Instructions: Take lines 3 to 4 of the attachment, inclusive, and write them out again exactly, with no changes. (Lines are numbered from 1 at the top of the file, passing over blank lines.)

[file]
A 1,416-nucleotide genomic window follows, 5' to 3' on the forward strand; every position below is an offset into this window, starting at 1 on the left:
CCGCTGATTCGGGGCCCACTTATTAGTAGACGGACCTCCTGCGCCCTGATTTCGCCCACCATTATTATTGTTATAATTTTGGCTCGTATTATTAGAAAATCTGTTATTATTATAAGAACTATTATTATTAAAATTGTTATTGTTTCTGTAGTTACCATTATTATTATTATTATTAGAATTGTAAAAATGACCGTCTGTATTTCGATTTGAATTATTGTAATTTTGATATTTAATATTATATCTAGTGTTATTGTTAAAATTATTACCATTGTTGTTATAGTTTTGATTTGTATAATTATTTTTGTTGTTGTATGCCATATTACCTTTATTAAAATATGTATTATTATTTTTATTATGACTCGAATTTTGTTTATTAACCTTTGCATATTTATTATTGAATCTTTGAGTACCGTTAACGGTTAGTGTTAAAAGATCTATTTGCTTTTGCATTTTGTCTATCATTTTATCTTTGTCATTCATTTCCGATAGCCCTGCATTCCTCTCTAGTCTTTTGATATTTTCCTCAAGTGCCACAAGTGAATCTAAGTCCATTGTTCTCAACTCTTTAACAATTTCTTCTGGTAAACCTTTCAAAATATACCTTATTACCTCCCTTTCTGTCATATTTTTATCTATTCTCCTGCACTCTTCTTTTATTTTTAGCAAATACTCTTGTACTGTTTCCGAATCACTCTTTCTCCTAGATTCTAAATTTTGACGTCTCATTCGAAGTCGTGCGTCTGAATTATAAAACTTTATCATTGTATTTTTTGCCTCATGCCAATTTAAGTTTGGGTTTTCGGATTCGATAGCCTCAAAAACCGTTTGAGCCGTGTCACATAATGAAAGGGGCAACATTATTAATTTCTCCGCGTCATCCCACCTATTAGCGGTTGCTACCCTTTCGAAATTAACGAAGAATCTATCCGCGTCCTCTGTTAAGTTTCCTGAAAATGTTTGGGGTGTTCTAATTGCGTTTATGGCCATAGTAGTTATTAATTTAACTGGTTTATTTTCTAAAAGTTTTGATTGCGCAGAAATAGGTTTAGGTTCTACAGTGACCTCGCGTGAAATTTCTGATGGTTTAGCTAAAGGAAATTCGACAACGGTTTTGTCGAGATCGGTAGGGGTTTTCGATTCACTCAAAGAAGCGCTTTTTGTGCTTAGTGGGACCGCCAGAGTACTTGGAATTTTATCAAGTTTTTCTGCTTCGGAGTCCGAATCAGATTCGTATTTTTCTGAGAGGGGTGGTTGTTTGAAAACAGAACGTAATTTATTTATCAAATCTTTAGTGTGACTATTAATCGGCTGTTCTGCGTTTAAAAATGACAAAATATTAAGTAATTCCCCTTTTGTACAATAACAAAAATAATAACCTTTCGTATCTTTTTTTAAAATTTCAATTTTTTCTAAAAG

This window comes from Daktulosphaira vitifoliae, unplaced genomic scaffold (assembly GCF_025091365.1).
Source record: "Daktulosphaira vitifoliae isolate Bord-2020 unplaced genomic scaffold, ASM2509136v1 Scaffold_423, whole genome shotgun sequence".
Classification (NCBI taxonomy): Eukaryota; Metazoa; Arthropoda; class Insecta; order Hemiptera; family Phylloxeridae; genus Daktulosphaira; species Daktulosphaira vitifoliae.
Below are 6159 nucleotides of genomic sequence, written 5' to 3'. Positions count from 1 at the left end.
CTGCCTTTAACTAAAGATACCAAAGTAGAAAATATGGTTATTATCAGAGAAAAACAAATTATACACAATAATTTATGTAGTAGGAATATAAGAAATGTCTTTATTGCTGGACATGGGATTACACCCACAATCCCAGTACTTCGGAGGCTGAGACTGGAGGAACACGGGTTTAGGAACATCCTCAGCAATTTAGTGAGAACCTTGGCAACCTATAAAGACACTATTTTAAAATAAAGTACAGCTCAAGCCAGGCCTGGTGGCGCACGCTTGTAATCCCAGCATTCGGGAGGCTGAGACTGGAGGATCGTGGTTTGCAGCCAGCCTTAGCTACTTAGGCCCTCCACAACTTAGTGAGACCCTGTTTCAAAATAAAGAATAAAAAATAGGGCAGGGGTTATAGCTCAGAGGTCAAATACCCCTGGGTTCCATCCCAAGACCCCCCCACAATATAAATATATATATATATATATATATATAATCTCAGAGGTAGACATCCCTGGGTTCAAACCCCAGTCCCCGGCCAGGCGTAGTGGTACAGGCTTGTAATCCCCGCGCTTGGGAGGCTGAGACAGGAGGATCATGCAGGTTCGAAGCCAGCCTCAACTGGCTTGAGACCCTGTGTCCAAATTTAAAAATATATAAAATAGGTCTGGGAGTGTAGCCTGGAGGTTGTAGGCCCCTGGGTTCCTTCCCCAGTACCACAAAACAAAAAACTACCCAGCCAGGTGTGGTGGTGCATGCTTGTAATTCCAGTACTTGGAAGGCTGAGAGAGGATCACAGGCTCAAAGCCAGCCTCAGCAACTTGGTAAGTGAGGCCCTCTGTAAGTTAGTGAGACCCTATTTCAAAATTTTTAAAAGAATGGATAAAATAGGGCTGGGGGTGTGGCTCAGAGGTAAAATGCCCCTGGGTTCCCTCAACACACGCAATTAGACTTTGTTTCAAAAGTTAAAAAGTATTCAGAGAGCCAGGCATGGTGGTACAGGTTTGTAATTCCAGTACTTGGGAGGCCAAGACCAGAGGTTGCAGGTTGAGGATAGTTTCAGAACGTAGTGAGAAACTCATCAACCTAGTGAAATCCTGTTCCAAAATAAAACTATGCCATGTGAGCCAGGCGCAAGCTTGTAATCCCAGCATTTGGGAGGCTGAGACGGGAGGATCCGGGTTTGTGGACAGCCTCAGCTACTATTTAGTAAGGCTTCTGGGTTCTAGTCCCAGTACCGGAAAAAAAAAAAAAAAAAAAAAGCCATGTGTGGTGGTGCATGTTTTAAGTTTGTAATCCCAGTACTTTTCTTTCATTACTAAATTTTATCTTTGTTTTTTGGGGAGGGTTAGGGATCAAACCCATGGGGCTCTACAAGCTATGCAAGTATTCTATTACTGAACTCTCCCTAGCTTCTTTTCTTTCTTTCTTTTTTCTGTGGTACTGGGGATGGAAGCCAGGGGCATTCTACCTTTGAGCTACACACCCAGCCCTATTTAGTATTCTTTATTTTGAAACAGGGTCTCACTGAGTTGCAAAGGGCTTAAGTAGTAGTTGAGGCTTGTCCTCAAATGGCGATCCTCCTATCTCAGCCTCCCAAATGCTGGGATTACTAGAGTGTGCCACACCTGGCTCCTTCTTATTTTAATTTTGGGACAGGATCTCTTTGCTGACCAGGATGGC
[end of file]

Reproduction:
This window comes from Daktulosphaira vitifoliae, unplaced genomic scaffold (assembly GCF_025091365.1).
Source record: "Daktulosphaira vitifoliae isolate Bord-2020 unplaced genomic scaffold, ASM2509136v1 Scaffold_423, whole genome shotgun sequence".